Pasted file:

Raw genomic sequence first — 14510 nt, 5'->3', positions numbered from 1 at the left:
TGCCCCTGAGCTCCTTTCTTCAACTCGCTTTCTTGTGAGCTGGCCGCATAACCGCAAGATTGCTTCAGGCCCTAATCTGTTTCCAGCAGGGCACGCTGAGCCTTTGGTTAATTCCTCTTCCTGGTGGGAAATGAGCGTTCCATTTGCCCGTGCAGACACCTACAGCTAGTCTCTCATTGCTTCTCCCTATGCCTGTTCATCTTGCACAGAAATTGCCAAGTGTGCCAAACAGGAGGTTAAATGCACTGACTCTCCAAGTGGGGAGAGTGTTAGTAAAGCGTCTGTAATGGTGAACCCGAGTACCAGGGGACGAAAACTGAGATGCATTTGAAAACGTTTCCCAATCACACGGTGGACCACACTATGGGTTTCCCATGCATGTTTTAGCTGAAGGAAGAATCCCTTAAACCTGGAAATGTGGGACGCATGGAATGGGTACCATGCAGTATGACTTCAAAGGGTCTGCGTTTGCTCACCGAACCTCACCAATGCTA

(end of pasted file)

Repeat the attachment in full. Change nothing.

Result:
Raw genomic sequence first — 14510 nt, 5'->3', positions numbered from 1 at the left:
TGCCCCTGAGCTCCTTTCTTCAACTCGCTTTCTTGTGAGCTGGCCGCATAACCGCAAGATTGCTTCAGGCCCTAATCTGTTTCCAGCAGGGCACGCTGAGCCTTTGGTTAATTCCTCTTCCTGGTGGGAAATGAGCGTTCCATTTGCCCGTGCAGACACCTACAGCTAGTCTCTCATTGCTTCTCCCTATGCCTGTTCATCTTGCACAGAAATTGCCAAGTGTGCCAAACAGGAGGTTAAATGCACTGACTCTCCAAGTGGGGAGAGTGTTAGTAAAGCGTCTGTAATGGTGAACCCGAGTACCAGGGGACGAAAACTGAGATGCATTTGAAAACGTTTCCCAATCACACGGTGGACCACACTATGGGTTTCCCATGCATGTTTTAGCTGAAGGAAGAATCCCTTAAACCTGGAAATGTGGGACGCATGGAATGGGTACCATGCAGTATGACTTCAAAGGGTCTGCGTTTGCTCACCGAACCTCACCAATGCTA